Official Blog of Author Courtney Rice Gager (aka me). Written from my office (which just so happens to be a comfy chair in the corner of my kid's playroom). Mostly literary musings, with the occasional "guess how many cookies I had for breakfast" confession. Because we're all friends here.
Miriam Miller likes the simple things in life: a good book, close friends, and a healthy relationship with God. But, destiny comes calling, and her neat, little life turns upside down.
Ethanial, an angel of God, has been sent to reveal Miriam's true calling -– she is the Princess of the Light, the woman chosen by God Himself to vanquish the demons intent on infusing the world with evil. And her first assignment: restore the soul of a homeless man known only as The Walking Man.
Enter Joe Deacons, a man intent on stealing her heart. But as Miriam embarks on her journey to save the Walking Man and fulfill her calling, it becomes clear that Joe isn’t what he appears to be. Miriam must decide: Is she willing to risk her soul to save those she loves?
About N.N. Light
Light was born in Minnesota, lived in Southern California only to move to
chilly Ontario, Canada to marry her beloved husband, Mr. N. She is blissfully
happy and loves all things chocolate, books, music, movies, art, sports and
Entering a Twitter pitch contest is a lot like leaving a glass slipper behind in hopes that a handsome prince (or in this case, a savvy agent or editor) will find it, fall madly in love with your manuscript, and rescue you from the depths of the query trenches into the enchanting world of publishing.
At least, that's how I like to think of pitch contests. Then again, I have a little girl who is really into princesses, so maybe I have a bit of a one-track mind right now.
In my case, a recent #adpit contest did have a fairytale ending. The fabulous Kara Leigh Miller saw my pitch and, after reviewing a partial, requested my full manuscript.
When I received notice that Anaiah Press would be offering me a contract for publication, it was exactly how I had always imagined. (You know, little cartoon birds fluttering around to lots of whimsical music.) In all seriousness, Kara was extremely professional and enthusiastic about my manuscript. Therefore, I am thrilled to announce that I've signed with Anaiah Press for my next title, Tess in Boots, a contemporary romance scheduled to be released in January 2015.
I know the manuscript is in very capable hands, and I can't wait for this next chapter to unfold!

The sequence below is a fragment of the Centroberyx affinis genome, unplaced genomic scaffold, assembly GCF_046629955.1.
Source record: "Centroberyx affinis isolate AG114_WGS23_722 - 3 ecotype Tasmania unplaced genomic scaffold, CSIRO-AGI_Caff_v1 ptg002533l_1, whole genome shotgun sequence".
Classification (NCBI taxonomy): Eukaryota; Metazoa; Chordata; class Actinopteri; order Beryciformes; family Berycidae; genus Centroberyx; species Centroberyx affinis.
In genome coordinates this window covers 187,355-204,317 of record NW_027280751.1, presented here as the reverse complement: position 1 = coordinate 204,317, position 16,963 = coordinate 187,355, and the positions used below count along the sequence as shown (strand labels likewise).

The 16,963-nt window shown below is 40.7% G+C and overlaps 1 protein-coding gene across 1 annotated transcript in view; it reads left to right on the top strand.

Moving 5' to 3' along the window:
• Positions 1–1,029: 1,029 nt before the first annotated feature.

I recently decided I needed a new author photo. My old one was a hastily-cropped snapshot of me at a Christmas party about a million years ago, and it was getting a little...well, dated. You can take one look at this photo and see that the girl pictured is definitely not someone who worries about tooth enamel and drives significantly under the speed limit while singing "The Wheels On The Bus" to a toddler strapped in the backseat.
Yes, I needed a new author photo, and - after a lot of debating - I decided I was going to have to take this thing myself. Oh yeah, and I had to do it in 24 minutes or less, because that's approximately how long Little Miss will sit still to watch an episode of Dora The Explorer.
So I set out to take my new author photo, armed with my iPhone and a well-lit neutral wall. And that's how I came to the conclusion that I take extremely awkward selfies. I mean, every picture was absolutely painful. Was my smile always that crooked? Why was one eye so much bigger than the other? This was not a case of me being too hard on myself. No, this was a simple case of laughably bad photos. In fact, I wish I'd thought to save and post them here, because you'd all get a good giggle for the day.
After a lot of cringing, I finally realized what was wrong. I was trying too hard. I was too aware of the fact that a photo was being taken. I was too wrapped up in trying to hold my head at a certain angle, or trying to smile just wide enough. I was TOO aware of my audience.
Eventually I realized that I took a much more relaxed photo by setting a camera timer, dancing like a nut while it counted down, and then freezing to smile for the photo. It took a few tries to get the timing right, which resulted in several "oops, still dancing" shots. (Again, I wish I'd saved them.) (I should also mention that I'm a really nerdy dancer, so by this point the whole experience was quite hilarious.)
But I finally got a few decent photos to choose from. Because I stopped trying so hard and enjoyed the process.
If you're curious about the winning author photo, it's below. I'm no photographer, and I'm certainly no model, but this feels like a pretty authentic representation of me. And yeah, I decided to wear my glasses because I can't see a thing without them anymore.
All of this hyper-aware selfie taking got me thinking about my writing, and wondering: Are there times when I'm TOO aware of my audience? Times when I'm overly guarded? Times when I'm dancing around words because I'm trying to take the safest path?
I'm certain there are. And the thing is, I don't want my words to be the written equivalent of awkward selfies. I want my words to dance. I want to let my words elicit chills, and tears, and big belly laughs. I want my words to be a little less guarded, and a little more real.
As writers, I think we all do. I think we all need to remember the 24-minute lesson of the awkward selfie.